As first reported by the New York Times’ Jackie Calmes, the President’s fiscal commission has just released a proposal endorsed by the commission’s co-chairs, Democrat Erskine Bowles and Republican Alan Simpson. The New York Times provides a link to the pdf of the co-chairs’ presentation slides here.
The plan achieves the commission’s “medium-term” goal of getting deficits under 3 percent of GDP by 2015 (the co-chairs actually hit 2.2 percent) with a mix of spending cuts and revenue increases, eventually converging the spending and revenue lines at around 21-22 percent of GDP by 2025-30. The plan is heavier on spending cuts than tax increases, at a ratio of about 3-to-1 according to the Times article, although that calculation no doubt depends on the starting reference point, or “baseline.” Note that relative to CBO’s official current-law baseline, revenues under the co-chairs’ plan are actually lower, not higher. (Under current law, revenues are 20.1 and 21.0 percent of GDP in 2015 and 2020, respectively, from table 1-2 on page 4 of the CBO report. Under the co-chairs’ plan, they are 19.3 and 20.5 percent; see page 13 of the presentation slides.) Relative to President Obama’s budget proposals, however, revenues do come up, although by only less than 1 percent of GDP by 2020.
More interesting is the fact that the co-chairs have come up with a way to raise revenue/GDP to something above the President’s proposals and something above the “charmed” 18 to 19 percent of GDP (40-year historical average) that Republicans like to insist on, while also managing to lower marginal tax rates–and that they accomplish this without any hocus pocus evoking the magical Laffer Curve. How do they do this? By broadening and leveling out the tax base, filling in the holes in the tax base that are known as “tax expenditures.”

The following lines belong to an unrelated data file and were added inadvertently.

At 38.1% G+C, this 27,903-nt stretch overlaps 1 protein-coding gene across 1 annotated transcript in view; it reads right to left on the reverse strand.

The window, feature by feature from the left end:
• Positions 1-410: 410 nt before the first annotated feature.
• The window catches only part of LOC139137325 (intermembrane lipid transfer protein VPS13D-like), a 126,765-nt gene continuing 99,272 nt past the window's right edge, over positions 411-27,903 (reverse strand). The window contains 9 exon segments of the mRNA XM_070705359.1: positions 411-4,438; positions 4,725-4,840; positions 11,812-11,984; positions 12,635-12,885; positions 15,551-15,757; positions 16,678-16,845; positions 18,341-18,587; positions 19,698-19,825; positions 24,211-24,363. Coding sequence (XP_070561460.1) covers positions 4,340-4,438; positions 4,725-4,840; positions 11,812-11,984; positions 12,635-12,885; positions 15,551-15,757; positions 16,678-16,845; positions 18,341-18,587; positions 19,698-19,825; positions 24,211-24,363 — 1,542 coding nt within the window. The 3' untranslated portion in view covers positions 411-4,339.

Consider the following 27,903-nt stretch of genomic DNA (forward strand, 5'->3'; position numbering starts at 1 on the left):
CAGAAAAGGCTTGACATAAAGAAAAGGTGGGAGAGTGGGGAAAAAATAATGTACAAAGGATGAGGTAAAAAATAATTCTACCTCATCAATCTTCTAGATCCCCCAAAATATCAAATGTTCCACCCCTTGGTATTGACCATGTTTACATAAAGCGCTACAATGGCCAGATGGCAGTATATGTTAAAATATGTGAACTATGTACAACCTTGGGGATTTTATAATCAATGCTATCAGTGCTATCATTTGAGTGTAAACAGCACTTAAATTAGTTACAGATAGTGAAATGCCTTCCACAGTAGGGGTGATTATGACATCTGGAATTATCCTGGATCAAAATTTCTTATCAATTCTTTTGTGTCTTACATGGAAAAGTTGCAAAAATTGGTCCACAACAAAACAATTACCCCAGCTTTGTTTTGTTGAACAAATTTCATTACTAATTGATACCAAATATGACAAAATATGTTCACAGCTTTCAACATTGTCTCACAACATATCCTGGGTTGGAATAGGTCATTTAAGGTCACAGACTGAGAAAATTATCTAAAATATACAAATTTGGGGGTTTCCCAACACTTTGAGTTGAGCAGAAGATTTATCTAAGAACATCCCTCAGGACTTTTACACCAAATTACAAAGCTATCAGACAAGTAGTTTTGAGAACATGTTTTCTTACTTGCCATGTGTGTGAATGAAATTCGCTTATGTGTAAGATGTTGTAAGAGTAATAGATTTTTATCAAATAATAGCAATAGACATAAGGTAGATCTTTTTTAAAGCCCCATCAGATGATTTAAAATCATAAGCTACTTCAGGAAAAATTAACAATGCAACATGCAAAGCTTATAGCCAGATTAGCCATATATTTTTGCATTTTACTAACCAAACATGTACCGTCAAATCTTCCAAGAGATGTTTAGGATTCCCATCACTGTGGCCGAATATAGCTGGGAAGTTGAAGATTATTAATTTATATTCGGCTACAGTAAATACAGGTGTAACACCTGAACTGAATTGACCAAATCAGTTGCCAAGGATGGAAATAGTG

Because tax expenditures create inefficiencies in the tax system and require increases in marginal tax rates to make up for the lost revenue, reducing or eliminating them represents one of the most promising avenues for bipartisan compromise in any proposals for deficit reduction. Raising revenues in these base-broadening ways would allow both deficit reduction and marginal tax rate reduction (both of which Republicans claim to want) and would allow both deficit reduction and progressive tax increases (both of which Democrats claim to want), since most tax expenditures disproportionately benefit higher-income households.
I’ll have a little more on bipartisan tax policy ideas later this week (including my 100th-or-so installment of the short-term issue of what to do about the Bush tax cuts), as well as in the weeks and months to come.
And as an aside, co-chair Simpson has switched animal references; today he said this:
“We have harpooned every whale in the ocean and some of the minnows,” Simpson said. “No one has done this before.”